by TEC with the preparation and distribution of the “Fees Free All Enrolments and Costs Data Validation – March 2019” file),
that I decided that I would try to document the set of processes used by TEC to
manage Fees-Free and to enumerate the causes of its failure.
A consequence of that failure is that you cannot know how
much your Fees-Free payment from TEC will be, you are likely to be non-compliant
with TEC’s funding conditions, and your compliance costs will have increased
If you would like to read this sorry story, please let me know. You may even find it useful when explaining to your boss why you can’t provide an accurate report of expected income, or when dealing with auditors.
Oh, and the most recent fail with the Validation Report? Well if the problem was restricted to the two new (and undocumented) fields in this report it will cause you confusion but no hurt. Still, if TEC gets something this simple wrong you have to wonder what other unannounced problems there are with TEC’s reporting processes.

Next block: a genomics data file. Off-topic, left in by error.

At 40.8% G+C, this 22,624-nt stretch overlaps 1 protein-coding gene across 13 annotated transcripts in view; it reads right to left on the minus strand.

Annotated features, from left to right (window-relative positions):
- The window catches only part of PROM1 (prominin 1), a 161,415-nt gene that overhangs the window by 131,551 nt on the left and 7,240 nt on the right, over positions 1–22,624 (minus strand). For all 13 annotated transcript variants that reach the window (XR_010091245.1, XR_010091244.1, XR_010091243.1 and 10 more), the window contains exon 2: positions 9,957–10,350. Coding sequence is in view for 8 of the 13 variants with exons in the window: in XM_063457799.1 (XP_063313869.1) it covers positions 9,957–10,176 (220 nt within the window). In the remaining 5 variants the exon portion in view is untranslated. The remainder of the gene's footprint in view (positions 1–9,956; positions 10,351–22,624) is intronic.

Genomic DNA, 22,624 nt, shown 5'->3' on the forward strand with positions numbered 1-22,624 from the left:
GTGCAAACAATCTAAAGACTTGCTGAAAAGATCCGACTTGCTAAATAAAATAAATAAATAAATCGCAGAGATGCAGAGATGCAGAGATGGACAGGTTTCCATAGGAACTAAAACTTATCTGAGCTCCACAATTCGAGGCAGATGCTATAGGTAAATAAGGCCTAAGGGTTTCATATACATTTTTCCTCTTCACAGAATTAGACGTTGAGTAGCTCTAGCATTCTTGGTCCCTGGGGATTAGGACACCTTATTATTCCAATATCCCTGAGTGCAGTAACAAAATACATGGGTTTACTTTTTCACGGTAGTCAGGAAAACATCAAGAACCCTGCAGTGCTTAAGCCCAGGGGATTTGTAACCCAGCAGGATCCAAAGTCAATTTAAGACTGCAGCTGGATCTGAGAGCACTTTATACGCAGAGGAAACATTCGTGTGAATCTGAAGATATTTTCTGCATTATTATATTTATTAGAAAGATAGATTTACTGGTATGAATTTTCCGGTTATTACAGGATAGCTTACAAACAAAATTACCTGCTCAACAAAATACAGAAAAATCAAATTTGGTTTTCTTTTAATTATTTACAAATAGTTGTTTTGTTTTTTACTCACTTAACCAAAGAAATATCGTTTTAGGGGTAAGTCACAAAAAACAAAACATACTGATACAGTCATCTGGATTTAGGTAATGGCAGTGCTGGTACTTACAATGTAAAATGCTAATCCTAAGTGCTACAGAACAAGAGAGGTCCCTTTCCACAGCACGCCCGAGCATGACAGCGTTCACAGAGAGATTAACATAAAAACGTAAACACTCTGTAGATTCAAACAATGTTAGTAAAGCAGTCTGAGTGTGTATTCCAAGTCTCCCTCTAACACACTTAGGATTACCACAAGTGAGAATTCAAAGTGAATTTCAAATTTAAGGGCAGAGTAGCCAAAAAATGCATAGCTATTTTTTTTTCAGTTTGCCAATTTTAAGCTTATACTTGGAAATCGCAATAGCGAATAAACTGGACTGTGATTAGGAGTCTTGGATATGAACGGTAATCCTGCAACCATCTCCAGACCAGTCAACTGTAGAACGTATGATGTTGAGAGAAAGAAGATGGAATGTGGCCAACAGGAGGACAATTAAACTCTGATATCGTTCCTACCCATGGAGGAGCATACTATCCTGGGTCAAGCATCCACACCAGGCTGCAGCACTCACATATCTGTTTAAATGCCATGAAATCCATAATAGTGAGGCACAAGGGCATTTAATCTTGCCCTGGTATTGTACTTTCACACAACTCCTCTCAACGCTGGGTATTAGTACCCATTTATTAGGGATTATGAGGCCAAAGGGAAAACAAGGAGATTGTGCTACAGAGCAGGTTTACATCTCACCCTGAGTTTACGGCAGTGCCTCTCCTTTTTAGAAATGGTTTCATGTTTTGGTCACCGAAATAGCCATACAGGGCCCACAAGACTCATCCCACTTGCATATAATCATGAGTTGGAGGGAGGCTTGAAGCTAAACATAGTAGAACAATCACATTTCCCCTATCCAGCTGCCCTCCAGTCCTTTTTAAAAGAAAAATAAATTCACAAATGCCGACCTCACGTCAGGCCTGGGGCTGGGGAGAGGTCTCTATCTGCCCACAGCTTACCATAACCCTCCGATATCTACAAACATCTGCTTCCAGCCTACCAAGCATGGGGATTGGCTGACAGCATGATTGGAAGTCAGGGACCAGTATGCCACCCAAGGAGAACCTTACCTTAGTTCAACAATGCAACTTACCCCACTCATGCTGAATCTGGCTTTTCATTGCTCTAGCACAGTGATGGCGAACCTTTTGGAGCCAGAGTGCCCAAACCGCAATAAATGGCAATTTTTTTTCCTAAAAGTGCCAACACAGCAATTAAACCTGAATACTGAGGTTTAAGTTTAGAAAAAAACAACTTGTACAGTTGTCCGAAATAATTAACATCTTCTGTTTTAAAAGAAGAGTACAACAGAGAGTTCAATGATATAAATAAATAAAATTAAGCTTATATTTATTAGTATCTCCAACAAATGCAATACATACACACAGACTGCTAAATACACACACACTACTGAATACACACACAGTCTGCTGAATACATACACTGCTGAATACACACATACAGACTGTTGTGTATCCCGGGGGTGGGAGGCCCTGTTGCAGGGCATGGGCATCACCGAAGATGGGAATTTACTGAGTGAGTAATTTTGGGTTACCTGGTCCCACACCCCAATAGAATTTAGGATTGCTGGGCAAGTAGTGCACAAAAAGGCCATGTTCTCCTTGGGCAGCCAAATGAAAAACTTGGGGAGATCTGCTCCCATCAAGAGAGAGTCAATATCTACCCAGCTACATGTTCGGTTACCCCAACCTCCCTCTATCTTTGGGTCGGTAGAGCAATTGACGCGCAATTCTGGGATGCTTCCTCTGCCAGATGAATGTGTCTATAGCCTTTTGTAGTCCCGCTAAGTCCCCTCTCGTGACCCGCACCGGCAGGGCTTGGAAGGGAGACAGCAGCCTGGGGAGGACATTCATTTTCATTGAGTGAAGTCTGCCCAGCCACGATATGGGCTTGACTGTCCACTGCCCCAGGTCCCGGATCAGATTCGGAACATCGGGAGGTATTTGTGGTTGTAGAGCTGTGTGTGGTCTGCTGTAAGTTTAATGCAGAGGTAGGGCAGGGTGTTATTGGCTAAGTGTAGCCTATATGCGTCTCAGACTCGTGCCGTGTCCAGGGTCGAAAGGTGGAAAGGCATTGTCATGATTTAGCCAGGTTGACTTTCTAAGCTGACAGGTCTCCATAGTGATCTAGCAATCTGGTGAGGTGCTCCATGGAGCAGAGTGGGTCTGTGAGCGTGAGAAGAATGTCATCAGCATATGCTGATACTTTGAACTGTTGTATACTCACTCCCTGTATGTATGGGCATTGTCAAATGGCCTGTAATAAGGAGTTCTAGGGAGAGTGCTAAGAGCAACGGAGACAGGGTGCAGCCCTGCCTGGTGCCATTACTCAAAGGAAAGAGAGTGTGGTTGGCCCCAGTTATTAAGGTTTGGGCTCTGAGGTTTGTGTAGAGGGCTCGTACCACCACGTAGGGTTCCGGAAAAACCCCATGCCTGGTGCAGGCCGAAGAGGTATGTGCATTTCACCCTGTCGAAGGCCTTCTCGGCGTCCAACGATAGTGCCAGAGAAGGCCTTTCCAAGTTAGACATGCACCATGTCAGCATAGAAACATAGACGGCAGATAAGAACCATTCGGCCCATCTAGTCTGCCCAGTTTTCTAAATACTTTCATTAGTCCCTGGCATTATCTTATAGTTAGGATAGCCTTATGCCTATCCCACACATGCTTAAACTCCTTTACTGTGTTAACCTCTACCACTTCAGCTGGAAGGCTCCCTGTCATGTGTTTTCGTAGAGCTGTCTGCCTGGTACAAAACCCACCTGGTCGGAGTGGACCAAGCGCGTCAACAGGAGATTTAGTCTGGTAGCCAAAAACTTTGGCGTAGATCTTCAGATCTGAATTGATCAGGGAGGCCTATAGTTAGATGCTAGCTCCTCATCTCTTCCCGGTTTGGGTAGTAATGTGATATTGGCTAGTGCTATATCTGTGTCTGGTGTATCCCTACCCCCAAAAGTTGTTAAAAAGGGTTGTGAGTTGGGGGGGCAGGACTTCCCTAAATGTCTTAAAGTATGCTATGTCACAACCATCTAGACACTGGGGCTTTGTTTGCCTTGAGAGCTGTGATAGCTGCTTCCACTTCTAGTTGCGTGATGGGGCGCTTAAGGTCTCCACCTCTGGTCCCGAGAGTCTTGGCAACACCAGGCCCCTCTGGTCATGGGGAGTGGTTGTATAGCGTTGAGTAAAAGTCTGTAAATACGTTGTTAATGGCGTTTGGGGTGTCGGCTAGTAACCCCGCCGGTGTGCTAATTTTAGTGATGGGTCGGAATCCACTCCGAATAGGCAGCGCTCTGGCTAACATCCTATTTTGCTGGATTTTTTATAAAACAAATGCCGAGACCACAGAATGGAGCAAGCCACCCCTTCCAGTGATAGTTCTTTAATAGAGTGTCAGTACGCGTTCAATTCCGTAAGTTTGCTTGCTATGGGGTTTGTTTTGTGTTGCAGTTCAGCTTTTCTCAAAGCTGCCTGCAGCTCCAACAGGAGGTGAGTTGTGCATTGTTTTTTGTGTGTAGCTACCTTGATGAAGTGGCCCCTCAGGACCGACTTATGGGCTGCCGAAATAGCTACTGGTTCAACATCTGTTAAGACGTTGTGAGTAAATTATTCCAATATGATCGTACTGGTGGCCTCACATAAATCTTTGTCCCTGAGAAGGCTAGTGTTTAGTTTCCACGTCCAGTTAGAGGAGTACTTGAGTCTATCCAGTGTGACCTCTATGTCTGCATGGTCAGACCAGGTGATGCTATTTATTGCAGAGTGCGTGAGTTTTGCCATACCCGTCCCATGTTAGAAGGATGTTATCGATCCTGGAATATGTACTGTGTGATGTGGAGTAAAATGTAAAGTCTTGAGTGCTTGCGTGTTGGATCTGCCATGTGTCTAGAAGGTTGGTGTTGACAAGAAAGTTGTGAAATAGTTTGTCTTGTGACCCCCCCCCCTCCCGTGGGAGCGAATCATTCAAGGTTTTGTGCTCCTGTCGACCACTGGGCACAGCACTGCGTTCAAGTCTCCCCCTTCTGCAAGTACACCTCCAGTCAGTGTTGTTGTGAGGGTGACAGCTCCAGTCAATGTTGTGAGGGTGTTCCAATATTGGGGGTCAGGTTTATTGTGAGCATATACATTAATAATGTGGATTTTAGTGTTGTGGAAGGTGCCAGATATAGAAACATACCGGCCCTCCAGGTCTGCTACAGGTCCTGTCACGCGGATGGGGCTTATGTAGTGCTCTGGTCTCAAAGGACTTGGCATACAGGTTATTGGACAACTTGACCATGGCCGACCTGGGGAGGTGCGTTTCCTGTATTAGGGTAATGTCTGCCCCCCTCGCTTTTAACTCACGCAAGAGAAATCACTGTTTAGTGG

If you are being a good provider and following TEC’s advice
to carry out a trial SDR well in advance of the April SDR you are likely to
fall foul of Validation Error 143. This error is explained as “IWI
is not valid”. The problem you will find is that even if you have
reported a valid Iwi code – i.e. one listed in the 2019 SDR Manual Appendix –
you still get error 143.
The TEC Sector Helpdesk explains that this is a known bug and will be rectified by 5 April. When I suggested to the Helpdesk that it could lighten its load by publicising the problem, and thus reducing the number of calls it receives. This idea was not warmly welcomed, and it was suggested that the Ministry of Education was responsible for the SDR: buck passed.
Again, one is prompted to suggest that the title “Helpdesk” is something of a misnomer. TEC really doesn’t care if providers waste time proving to themselves that they are not going crazy, and that the problem lies instead with the validation software. Meaning that the providers then have to call the Helpdesk and, in all likelihood their calls won’t go through because the Helpdesk is overloaded.